A person returning to Canada from western Africa has been hospitalized after displaying symptoms consistent with those of the Ebola…
HAMILTON, ON (Jan. 17, 2019) – Scurvy, the debilitating condition remembered as a disease of pirates, is still found in Canada.
The disease, which is caused by a vitamin C deficiency, can result in bruising, weakness, anemia, gum disease, hemorrhage, tooth loss, and even death if undiagnosed and untreated.
McMaster University researchers surveyed the data of patients of Hamilton’s two hospital systems over nine years and found 52 with low Vitamin C levels. This included 13 patients who could be diagnosed as having scurvy, and an additional 39 who tested positive for scurvy but did not have documented symptoms.
Among those with scurvy, some were related to alcohol use disorder or to bariatric surgery but the majority were related to other causes of malnutrition such as persistent vomiting, purposeful dietary restrictions, mental illness, social isolation and dependence on others for food.
“Scurvy is seen as a disease irrelevant to the modern world, but it still exists, and clinicians caring for at-risk patients should be aware of it and know how to diagnose it,” said John Neary, associate professor of medicine at McMaster and the senior author of the study published this month in the Journal of General Internal Medicine.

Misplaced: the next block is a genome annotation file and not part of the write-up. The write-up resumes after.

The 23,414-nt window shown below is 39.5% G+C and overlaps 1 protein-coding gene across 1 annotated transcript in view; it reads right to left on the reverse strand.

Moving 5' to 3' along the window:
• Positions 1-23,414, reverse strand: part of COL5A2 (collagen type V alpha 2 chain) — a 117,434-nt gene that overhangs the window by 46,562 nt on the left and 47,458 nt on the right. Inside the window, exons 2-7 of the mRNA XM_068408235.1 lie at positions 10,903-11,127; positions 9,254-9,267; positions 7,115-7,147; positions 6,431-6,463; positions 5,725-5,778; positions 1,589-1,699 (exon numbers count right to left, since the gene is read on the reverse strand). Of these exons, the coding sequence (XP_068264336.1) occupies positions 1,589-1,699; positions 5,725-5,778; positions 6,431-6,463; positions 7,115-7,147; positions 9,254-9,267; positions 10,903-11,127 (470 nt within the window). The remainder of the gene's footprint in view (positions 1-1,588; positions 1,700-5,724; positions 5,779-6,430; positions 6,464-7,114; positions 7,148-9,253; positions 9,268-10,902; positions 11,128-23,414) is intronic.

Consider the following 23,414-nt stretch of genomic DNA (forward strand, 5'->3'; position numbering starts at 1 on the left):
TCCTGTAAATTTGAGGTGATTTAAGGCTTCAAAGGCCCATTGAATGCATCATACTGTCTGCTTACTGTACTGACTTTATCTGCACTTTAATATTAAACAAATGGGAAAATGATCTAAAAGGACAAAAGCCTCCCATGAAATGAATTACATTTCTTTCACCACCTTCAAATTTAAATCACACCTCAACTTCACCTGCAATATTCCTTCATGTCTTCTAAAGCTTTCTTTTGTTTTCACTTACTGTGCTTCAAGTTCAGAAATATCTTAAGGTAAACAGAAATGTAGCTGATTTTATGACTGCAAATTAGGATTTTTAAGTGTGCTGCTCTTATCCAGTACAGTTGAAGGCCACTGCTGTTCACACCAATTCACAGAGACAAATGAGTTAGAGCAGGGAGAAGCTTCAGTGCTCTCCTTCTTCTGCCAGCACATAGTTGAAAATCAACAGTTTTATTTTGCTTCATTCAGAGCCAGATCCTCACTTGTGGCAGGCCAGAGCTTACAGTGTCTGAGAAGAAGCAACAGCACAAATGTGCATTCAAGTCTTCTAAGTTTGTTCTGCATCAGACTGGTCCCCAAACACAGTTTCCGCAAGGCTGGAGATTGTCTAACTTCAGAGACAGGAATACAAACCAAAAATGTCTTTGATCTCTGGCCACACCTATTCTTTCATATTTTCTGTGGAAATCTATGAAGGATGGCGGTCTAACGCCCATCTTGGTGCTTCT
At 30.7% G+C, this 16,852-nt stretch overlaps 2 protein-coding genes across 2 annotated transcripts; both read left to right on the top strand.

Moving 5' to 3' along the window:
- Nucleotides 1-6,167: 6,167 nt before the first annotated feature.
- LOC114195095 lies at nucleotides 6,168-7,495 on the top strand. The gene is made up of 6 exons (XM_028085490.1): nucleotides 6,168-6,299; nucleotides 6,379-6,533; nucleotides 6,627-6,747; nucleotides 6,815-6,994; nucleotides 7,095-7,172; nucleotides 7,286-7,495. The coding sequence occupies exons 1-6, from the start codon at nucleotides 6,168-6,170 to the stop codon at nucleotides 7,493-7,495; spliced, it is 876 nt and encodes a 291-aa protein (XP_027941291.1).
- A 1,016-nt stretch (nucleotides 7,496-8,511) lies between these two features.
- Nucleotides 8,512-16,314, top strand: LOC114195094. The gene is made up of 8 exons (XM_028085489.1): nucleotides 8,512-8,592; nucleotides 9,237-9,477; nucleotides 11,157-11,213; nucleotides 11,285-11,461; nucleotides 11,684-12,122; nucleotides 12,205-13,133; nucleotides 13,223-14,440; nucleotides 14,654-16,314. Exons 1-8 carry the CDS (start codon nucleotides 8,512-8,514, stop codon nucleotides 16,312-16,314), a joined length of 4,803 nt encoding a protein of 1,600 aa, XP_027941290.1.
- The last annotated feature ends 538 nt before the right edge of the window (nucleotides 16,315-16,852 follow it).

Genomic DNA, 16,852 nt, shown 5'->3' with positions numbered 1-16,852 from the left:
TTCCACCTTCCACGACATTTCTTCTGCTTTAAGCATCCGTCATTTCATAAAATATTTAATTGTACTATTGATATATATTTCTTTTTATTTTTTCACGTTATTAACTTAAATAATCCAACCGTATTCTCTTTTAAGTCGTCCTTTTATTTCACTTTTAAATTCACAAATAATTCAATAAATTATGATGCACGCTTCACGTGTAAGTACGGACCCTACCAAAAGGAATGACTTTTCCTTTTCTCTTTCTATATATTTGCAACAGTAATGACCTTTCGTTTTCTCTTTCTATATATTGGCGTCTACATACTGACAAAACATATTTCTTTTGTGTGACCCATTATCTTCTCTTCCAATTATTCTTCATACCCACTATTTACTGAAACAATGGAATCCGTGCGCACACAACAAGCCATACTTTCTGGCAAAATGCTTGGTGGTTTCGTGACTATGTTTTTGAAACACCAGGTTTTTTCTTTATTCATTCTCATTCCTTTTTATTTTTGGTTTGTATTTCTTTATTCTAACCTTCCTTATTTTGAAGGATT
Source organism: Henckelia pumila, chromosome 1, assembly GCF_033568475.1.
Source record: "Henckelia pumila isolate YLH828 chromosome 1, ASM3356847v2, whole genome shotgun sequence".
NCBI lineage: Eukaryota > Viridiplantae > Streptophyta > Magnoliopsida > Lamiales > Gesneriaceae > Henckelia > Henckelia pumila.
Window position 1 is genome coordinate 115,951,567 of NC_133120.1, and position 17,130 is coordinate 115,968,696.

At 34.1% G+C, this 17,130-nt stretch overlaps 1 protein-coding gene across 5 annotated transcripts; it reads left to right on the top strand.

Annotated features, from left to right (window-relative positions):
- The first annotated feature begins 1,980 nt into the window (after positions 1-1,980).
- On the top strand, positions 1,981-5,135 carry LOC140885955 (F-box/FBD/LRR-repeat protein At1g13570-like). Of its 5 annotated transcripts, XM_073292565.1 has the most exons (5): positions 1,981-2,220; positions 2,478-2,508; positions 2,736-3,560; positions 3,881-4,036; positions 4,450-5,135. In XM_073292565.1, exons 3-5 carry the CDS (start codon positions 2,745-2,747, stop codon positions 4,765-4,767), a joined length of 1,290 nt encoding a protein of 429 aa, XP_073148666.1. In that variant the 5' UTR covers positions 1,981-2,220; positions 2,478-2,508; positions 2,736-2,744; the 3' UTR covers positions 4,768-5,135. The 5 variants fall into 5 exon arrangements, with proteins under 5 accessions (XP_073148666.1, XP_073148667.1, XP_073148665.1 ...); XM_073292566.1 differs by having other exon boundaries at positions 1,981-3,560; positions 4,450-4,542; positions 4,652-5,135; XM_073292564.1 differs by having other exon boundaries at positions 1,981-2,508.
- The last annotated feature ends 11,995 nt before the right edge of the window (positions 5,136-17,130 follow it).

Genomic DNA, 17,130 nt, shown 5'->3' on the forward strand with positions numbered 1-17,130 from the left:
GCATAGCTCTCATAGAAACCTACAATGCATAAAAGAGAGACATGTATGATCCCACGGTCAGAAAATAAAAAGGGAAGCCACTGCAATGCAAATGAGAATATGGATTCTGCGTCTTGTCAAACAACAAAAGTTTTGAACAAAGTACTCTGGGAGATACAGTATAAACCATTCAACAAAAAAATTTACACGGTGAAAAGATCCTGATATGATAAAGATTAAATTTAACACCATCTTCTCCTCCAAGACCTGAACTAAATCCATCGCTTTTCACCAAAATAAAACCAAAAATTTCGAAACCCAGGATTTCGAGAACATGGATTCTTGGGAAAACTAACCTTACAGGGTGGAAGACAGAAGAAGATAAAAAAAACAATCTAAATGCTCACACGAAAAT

First author Kayla Dadgar, who did the research as a medical student at McMaster, said: “Scurvy should be a ‘never event’ in a healthy society. That it still occurs in Canada in our time indicates that we are not supporting vulnerable people as we should.”
The patients with scurvy who were given Vitamin C had a rapid recovery of their symptoms.
Dadgar is now an internal medicine resident at the University of Ottawa.
The study had no external funding.
Editors: A picture of Dr. Kayla Dadgar and a copy of the paper are attached.
She is available Jan 17 and 18 for interviews.
For more information or to arrange an interview, please contact:
Faculty of Health Sciences
905-525-9140, ext. 22169